With folk music having a strong vocal focus, it was intriguing to see all four members had microphones and shared the task of harmonising and creating some great vocal crescendos. Scott Armstrong and Blake Gibson all performed their parts well, but despite playing their parts without error, they were outshined by Mark’s effervescent energy. Among their set was Pagan Games, and Mercury Lane. As the set progressed, the pace intensified and next thing you know the audience were moving to the front and dancing. The speed kept up until the finale song, Big Aroha, the song designed to “bring together Te Reo Māori and Te Reo English”.

The final act for the night came from Albi and The Wolves. Before even the lights were turned back on Chris Dent started playing his guitar with some light harmonies from Micheal Young, Pascal Roggen. The group had a very clean sound, but it was drastically different when compared to TheSlacks. 

Not lower quality, but lower energy, with a strong vocal focus. Dent’s use of the guitar was largely percussive, with the volume set very low (though the plugs had been acting up on previous acts, so potentially it was meant to be louder). As it was, the strumming and twanging of the strings acted more as a percussive element, allowing the Roggen’s violin to act as the powerful lead, with Young’s double bass controlling the melody of the track. 

A slower and more reserved set, the audience returned to their seats or just sat on the floor as they enjoyed the harmonies. As a band Albi and The Wolves prefer their audience to participate, asking the crowd to sing along during Home, and to “yell beautifully” along with I Will Not Be Broken. They have a great organic rhythm, and once they broke out This Is War, the audience were back on their feet dancing. Keeping the pace up, they performed their folk adaptation of The Black Keys Lonely Boy, which was well received. Performing the last song in their set, Dent managed to forget the lyrics to his own song, replacing the verse with several cadence matching “blah’s”, an aspect that he completely owned up to afterwards.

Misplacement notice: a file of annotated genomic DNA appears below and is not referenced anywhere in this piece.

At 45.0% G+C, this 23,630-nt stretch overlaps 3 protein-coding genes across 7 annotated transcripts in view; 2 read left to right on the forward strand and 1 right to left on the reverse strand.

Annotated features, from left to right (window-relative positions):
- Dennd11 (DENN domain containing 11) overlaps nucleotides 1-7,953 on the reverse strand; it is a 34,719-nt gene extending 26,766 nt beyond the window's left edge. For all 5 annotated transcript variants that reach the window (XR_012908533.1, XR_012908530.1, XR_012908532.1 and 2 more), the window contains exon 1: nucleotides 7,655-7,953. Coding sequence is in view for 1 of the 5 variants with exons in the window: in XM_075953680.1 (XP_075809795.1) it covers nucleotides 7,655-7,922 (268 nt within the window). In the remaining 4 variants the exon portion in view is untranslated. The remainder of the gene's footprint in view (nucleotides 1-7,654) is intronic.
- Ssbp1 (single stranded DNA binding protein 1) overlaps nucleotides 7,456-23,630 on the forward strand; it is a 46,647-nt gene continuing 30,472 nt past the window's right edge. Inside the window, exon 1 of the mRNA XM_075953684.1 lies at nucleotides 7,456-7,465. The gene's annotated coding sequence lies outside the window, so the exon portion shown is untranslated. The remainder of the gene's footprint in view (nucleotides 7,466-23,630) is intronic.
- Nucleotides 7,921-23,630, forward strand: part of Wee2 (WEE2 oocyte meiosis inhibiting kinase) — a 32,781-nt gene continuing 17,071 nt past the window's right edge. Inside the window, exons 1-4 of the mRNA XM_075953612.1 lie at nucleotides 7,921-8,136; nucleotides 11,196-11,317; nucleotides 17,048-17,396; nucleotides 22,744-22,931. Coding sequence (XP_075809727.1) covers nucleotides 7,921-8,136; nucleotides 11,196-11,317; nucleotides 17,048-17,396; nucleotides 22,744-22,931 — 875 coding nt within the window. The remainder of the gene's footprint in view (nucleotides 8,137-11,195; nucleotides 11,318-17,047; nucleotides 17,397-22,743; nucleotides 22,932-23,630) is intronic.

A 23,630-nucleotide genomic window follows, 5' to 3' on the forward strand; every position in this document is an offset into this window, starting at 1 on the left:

The night had an incredibly friendly, positive vibe throughout the night, and really felt like a bunch of mates jamming together. In fact, it near enough was, with Ben Dixon featuring in TheSlacks set, Scott Armstrong lending his guitar to Frank Burkitt as theirs went missing, and at the end of the night, brought all of the artists up on stage to sing Happy Birthday to 13th Floor’s Marty Duda, before an encore performance that turned into accidental hilarity with Mark Armstrong somehow managing to hurl Roggen’s violin bow across the stage mid-song with an unintentional flick of his scarf. 

What a night.


Review and photos provided by Alex Moulton

 

About Albi and The Wolves

This is folk music, but not as you know it. Pulling inspiration from a wide spectrum of genres, from swing to bluegrass, soul, R&B, rock and world music, Albi and The Wolves offer a decadent serving of double bass, banjo, and fiddle accompanied by Albi's smooth vocal stylings. These elements come together to create both a potent foot stomping rhythm and a captivating music and stage presence never experienced before.

With this love and respect of music in all its forms, Albi and The Wolves not only offer vibrant and refreshing original songs which burst open the seams of traditional folk music, but they also inject their signature sound into modern classics from artists as diverse as Micheal Jackson, and Pink Floyd.

Since the band's formation in 2014, they have excelled in New Zealand's live music scene, pulling in large crowds with their unique performance style, making it irresistible to dance.

Visit the muzic.net.nz Profile for Albi and The Wolves

Releases

One Eye Open
Year: 2016
Type: Album